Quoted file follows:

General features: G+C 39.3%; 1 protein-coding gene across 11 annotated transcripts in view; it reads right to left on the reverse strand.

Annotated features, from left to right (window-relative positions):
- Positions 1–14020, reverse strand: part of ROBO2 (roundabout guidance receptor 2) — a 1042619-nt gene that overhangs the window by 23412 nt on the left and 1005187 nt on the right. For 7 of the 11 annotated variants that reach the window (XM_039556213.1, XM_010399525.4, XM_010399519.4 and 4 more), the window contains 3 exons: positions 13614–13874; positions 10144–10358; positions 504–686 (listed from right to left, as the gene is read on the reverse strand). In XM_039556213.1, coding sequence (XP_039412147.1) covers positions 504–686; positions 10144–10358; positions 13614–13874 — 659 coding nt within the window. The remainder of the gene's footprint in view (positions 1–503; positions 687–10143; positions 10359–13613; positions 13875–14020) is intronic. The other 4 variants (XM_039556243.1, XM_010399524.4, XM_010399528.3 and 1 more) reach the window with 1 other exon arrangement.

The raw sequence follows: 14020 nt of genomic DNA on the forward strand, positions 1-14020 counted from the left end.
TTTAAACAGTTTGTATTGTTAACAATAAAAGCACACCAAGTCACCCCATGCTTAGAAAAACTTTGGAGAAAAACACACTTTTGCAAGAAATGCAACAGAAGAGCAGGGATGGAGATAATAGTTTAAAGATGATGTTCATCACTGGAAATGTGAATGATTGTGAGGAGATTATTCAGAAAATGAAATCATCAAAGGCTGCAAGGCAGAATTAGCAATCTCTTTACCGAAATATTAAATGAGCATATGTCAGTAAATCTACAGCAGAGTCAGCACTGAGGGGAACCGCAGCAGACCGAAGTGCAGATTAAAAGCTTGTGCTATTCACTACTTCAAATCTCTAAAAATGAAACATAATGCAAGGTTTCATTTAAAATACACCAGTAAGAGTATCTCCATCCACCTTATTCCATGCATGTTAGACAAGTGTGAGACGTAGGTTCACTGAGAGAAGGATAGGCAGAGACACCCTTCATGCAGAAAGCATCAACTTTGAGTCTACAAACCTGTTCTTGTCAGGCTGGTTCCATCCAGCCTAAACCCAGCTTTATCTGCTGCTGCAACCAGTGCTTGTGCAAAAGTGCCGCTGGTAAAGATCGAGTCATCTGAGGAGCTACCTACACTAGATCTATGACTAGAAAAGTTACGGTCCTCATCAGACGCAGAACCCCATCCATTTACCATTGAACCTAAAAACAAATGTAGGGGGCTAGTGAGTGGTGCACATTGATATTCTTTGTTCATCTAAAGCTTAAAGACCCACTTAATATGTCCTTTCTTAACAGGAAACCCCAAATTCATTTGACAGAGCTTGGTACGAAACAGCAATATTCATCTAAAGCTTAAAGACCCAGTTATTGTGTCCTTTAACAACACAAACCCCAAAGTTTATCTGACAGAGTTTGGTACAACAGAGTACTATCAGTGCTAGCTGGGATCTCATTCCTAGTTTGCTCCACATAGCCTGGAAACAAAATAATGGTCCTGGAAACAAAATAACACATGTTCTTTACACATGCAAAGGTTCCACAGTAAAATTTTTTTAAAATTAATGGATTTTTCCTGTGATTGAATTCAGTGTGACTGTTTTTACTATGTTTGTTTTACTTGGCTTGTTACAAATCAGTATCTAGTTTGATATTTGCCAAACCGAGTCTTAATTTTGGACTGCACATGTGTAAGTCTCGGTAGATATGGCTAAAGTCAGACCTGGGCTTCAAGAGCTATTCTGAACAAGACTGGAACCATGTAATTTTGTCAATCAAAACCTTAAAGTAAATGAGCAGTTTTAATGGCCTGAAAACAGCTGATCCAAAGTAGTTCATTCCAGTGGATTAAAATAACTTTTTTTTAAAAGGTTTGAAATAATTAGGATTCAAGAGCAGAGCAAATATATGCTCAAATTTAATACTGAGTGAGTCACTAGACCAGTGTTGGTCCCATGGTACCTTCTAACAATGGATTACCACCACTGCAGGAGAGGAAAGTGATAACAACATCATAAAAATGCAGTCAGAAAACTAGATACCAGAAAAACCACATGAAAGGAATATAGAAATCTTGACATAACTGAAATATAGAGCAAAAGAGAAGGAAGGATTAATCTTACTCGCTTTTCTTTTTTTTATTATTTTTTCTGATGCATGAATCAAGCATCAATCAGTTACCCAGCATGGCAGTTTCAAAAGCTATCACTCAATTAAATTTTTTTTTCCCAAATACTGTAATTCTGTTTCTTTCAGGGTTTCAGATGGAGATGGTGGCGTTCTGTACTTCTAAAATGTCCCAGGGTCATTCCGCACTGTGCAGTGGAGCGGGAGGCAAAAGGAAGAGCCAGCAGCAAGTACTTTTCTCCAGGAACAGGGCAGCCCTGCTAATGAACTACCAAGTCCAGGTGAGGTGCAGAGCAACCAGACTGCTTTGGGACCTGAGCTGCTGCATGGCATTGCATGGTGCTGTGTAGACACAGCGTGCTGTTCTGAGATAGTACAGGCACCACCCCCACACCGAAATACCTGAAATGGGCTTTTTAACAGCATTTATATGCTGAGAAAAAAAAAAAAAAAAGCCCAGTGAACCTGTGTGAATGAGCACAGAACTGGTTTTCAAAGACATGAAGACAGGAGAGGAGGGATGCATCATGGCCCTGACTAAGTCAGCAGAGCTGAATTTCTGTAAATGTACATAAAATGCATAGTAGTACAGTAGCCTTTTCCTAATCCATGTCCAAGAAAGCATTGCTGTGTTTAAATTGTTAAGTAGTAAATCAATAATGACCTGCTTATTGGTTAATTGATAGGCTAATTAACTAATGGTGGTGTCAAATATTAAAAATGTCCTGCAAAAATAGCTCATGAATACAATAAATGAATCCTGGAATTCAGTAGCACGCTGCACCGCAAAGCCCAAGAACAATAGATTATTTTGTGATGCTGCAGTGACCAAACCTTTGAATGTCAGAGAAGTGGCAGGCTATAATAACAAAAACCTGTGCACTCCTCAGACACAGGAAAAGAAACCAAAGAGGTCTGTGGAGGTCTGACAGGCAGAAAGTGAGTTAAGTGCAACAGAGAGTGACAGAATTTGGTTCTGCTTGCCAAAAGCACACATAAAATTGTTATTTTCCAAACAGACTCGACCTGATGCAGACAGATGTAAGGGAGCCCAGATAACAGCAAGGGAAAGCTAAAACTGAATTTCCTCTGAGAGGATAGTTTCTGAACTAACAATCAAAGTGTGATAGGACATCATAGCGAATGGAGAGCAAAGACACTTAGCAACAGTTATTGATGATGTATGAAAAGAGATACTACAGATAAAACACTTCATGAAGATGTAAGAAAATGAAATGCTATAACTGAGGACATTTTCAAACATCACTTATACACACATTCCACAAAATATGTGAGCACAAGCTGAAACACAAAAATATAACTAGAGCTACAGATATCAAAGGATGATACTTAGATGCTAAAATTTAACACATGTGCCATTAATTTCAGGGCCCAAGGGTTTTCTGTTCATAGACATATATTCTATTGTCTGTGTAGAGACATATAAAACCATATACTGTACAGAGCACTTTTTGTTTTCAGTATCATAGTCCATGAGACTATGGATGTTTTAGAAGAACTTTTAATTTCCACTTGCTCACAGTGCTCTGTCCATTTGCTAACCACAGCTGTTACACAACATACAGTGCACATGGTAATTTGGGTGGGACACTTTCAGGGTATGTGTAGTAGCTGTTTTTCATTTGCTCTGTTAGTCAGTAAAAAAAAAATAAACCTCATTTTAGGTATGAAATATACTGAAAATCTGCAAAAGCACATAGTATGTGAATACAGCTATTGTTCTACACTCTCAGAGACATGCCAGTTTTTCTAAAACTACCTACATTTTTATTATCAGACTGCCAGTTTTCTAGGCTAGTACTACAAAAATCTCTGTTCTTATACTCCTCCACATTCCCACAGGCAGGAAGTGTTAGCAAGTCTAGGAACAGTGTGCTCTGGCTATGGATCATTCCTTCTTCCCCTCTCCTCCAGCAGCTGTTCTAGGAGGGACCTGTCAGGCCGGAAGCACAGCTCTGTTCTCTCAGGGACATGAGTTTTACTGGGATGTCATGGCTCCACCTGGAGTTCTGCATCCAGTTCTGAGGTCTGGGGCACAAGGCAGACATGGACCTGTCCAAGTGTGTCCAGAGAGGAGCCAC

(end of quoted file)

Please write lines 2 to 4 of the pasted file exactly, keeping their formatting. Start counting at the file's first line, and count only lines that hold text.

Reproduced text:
Annotated features, from left to right (window-relative positions):
- Positions 1–14020, reverse strand: part of ROBO2 (roundabout guidance receptor 2) — a 1042619-nt gene that overhangs the window by 23412 nt on the left and 1005187 nt on the right. For 7 of the 11 annotated variants that reach the window (XM_039556213.1, XM_010399525.4, XM_010399519.4 and 4 more), the window contains 3 exons: positions 13614–13874; positions 10144–10358; positions 504–686 (listed from right to left, as the gene is read on the reverse strand). In XM_039556213.1, coding sequence (XP_039412147.1) covers positions 504–686; positions 10144–10358; positions 13614–13874 — 659 coding nt within the window. The remainder of the gene's footprint in view (positions 1–503; positions 687–10143; positions 10359–13613; positions 13875–14020) is intronic. The other 4 variants (XM_039556243.1, XM_010399524.4, XM_010399528.3 and 1 more) reach the window with 1 other exon arrangement.

The raw sequence follows: 14020 nt of genomic DNA on the forward strand, positions 1-14020 counted from the left end.